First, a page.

Arias was speaking in Brazil where he was accompanied by a like-minded  Luiz Inácio da Silva, the president there.

Arias said that the failure of free trade talks this week would cost Costa Rica $30 million a year. Costa Rican exporters pay 176 euros in duty per ton of bananas. That's about $273.

The deal reached Sunday between the European Union and Latin countries was that the banana import duties would be reduced gradually starting next year so that the duty would be 114 euros or $177 a ton in eight years. That deal went up in smoke when the larger trade talks failed Tuesday.
Both Arias and da Silva said that the talks in Geneva hinged more on politics than trade. Arias said he would seek the help of Brazil in rescuing negotiations and did not discard the possibility of bringing a case before a panel of the World Trade Organization.

Arias also said he was unhappy with the system of consensus under which the trade organization works. He said the organization was born with an original sin in that any country can veto an agreement.

What is clear, said Arias, is the hypocrisy of the rich countries because their agricultural sector are as powerful as the military. He said the main engine for countries in development is free import and free exports.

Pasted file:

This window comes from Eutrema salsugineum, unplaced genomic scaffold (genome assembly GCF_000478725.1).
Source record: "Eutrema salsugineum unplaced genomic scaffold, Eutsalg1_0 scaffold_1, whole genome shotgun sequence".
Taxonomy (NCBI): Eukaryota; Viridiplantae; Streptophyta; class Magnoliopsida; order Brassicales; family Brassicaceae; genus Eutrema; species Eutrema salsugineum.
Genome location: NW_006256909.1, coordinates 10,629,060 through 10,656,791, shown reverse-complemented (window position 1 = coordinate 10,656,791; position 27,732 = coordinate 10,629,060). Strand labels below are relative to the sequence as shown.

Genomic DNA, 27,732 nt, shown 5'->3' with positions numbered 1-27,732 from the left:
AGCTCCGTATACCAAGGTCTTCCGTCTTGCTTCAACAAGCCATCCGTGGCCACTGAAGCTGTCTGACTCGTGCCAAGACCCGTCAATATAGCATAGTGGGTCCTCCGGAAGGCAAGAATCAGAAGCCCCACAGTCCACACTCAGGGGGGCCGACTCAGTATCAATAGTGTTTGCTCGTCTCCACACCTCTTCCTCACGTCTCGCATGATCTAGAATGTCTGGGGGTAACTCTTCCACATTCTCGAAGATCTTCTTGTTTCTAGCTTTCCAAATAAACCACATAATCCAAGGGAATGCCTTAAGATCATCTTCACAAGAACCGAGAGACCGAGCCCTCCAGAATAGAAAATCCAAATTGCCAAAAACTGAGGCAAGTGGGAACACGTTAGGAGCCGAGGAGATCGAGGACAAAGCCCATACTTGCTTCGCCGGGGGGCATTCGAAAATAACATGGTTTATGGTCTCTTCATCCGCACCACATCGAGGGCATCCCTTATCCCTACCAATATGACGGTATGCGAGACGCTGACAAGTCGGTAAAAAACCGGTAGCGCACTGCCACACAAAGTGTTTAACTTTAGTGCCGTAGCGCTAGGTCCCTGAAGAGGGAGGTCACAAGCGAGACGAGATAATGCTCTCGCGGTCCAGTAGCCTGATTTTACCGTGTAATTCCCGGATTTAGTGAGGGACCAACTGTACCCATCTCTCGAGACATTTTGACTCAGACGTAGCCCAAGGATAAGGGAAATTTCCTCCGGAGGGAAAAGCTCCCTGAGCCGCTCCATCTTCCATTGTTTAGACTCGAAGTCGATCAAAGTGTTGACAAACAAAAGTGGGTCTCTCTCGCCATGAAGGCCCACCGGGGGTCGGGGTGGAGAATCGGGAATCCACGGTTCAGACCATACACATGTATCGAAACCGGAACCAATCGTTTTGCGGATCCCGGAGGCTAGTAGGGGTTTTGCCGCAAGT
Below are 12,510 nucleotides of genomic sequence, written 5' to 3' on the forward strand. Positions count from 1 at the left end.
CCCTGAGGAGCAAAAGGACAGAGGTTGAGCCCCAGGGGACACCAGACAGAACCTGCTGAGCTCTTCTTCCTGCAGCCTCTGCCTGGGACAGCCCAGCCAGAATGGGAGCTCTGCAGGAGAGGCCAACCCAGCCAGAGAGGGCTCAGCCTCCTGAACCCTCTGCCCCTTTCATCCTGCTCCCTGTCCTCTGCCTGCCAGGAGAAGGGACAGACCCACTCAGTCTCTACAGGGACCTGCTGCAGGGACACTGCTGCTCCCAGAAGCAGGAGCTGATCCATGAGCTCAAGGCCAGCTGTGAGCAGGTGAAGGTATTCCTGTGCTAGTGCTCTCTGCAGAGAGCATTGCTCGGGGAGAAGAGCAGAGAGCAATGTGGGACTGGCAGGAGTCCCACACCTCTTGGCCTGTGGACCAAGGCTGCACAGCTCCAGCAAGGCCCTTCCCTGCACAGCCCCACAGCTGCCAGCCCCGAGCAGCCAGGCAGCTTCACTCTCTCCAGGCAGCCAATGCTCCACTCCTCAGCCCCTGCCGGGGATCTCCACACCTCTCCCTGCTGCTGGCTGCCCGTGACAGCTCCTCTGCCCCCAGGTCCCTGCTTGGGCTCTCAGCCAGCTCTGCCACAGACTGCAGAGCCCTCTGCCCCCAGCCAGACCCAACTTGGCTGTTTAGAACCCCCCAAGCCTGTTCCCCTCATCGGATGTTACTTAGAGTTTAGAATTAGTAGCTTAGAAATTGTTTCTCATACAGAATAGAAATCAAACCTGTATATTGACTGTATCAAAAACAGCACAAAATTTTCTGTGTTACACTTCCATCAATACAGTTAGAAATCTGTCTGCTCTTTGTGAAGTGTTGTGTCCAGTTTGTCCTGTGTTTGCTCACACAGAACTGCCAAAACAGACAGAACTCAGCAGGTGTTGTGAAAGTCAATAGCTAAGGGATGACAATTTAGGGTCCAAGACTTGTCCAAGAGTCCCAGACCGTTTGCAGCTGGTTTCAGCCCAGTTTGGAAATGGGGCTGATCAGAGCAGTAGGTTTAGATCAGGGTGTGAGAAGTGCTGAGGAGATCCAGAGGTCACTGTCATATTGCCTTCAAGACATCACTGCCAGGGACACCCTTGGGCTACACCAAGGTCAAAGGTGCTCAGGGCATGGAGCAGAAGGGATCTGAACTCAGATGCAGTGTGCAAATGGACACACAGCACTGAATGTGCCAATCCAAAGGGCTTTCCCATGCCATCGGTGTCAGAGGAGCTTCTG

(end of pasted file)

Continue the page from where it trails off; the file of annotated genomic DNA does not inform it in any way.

The European countries seek to give preference to their former tropical colonies in the importation of bananas.


Japan and china begin pointing the finger on trade collapse
By the A.M. Costa Rica wire services

Japan and China are expressing bitter disappointment over the collapse of Word Trade Organization talks in Geneva.

Japanese Prime Minister Yasuo Fukuda called the breakdown in negotiations "extremely regrettable" in a statement released Wednesday from Tokyo. 

Chinese Commerce Minister Chen Deming described the collapse as a tragic failure. He blamed the impasse on the inability of two countries to compromise over a mechanism he says would have protected poor farmers. He did not specify the two countries.

The talks broke down Tuesday when negotiators were unable to reach a compromise on agricultural import rules. 

Delegates say the United States and developing nations such as China and India were unable to agree on measures to protect farmers in emerging economies.
The measures would have imposed tariffs to protect farmers in case of a sudden surge in goods on the market or a drop in prices.

Earlier, China and India had accused the United States of refusing to negotiate on the issue, while U.S. officials accused them of backing out of an earlier agreement.